Pakistan acid attacks on women cast pall of fear

AFP

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This photograph taken on July 23, 2014, shows Pakistani activists from a regional Baluchistan Nationalist party as they chant slogans during a demonstration outside the Bolan Medical Complex where in Quetta in southwestern Baluchistan province, the female This photograph taken on July 23, 2014, shows Pakistani activists from a regional Baluchistan Nationalist party as they chant slogans during a demonstration outside the Bolan Medical Complex where in Quetta in southwestern Baluchistan province, the female

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A recent spate of acid attacks in a region of Pakistan previously untouched by the crime has sparked an impassioned debate about rising Islamisation that is forcing an increasing number of women to stay at home.
The horrific crime, which disfigures and often blinds its overwhelmingly female victims, has long been used to settle personal or family scores with hundreds of cases reported every year.
But two fresh attacks on consecutive days in the restive southwestern Baluchistan province last week, where until a few years ago such assaults were unheard of, suggests a new pattern is emerging.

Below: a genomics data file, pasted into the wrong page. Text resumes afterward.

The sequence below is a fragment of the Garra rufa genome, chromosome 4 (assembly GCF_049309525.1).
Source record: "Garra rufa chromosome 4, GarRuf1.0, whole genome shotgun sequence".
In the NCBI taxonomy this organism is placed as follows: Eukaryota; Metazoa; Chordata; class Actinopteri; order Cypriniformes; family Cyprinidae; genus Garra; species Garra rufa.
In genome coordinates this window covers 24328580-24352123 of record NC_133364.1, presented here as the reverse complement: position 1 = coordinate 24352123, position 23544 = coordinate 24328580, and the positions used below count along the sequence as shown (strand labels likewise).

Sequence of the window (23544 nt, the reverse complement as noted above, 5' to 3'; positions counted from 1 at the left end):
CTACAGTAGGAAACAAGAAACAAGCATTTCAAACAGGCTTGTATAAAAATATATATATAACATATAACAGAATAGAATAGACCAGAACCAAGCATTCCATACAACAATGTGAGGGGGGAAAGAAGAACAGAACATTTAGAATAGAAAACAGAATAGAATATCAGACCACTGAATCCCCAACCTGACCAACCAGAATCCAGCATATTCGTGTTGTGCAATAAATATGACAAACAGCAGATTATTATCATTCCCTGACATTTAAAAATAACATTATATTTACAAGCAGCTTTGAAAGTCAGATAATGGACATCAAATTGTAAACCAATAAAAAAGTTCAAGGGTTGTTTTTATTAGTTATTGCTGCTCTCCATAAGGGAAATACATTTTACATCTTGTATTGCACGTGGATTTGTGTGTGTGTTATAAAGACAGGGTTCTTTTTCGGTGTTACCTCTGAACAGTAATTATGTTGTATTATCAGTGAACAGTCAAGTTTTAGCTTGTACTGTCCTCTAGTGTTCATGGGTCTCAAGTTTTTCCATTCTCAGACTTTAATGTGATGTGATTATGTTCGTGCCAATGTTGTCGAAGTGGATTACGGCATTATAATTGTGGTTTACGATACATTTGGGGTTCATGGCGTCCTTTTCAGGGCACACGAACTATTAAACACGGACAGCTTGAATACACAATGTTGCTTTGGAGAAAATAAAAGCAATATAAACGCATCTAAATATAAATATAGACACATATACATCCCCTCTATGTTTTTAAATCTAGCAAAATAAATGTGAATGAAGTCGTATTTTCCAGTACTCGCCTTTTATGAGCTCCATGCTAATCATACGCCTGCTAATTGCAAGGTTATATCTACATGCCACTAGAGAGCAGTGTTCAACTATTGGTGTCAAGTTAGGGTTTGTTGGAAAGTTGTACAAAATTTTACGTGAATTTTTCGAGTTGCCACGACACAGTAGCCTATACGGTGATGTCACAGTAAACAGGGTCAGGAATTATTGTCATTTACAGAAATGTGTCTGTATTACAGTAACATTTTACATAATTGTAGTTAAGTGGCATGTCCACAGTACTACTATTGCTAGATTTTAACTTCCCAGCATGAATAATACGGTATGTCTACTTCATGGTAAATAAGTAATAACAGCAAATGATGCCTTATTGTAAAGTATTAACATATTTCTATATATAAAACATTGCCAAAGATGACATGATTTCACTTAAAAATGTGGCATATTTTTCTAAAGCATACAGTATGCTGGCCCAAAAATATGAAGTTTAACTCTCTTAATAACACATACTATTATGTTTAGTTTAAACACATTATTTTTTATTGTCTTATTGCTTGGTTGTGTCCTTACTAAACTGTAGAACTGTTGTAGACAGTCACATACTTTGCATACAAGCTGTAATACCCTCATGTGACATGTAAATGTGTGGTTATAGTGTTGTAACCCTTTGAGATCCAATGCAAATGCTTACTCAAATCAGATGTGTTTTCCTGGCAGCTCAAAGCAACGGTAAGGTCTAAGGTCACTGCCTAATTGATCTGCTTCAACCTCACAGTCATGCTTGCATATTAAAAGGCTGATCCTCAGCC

Last Tuesday, two men on a motorcycle sprayed acid using syringes on two teenage girls who were returning from a market in Mastung town, 40 kilometres (25 miles) from the provincial capital Quetta.
The day before, four women aged between 18 and 50 had suffered the same fate in Quetta, in the market area of Sariab. They were partially burned.
"In accordance with our Baluch traditions, they were wrapped in big shawls as well as covering their faces. That... saved (them) from severe injuries," said Naz Bibi, mother of two of the victims.
Asked about the attackers, she said: "I can only request that they should not treat women in such a cruel way."
In most acid attack cases around Pakistan, the majority of victims know their attackers. When caught, relatives found guilty speak of punishing their victims for having sullied their "honour" or that of their family with "indecent" behaviour.
But, in these latest cases, the victims had no known connection to their assailants -- which has led campaigners to suggest the attacks are part of rising religious extremism in the province.
Vast and sparsely-populated but rich in resources, Baluchistan has long been racked by a separatist insurgency that has staunch leftist secular elements -- including strong participation by women -- and which reveres Communist icons like Argentine revolutionary Ernesto 'Che' Guevara.
Separatists say the attacks on women are the latest battlefront in an ideological war between the rebels, who are fighting for a greater share of the region's mineral and gas wealth, and state-backed Islamist proxies who want to terrorise the population into acquiescence.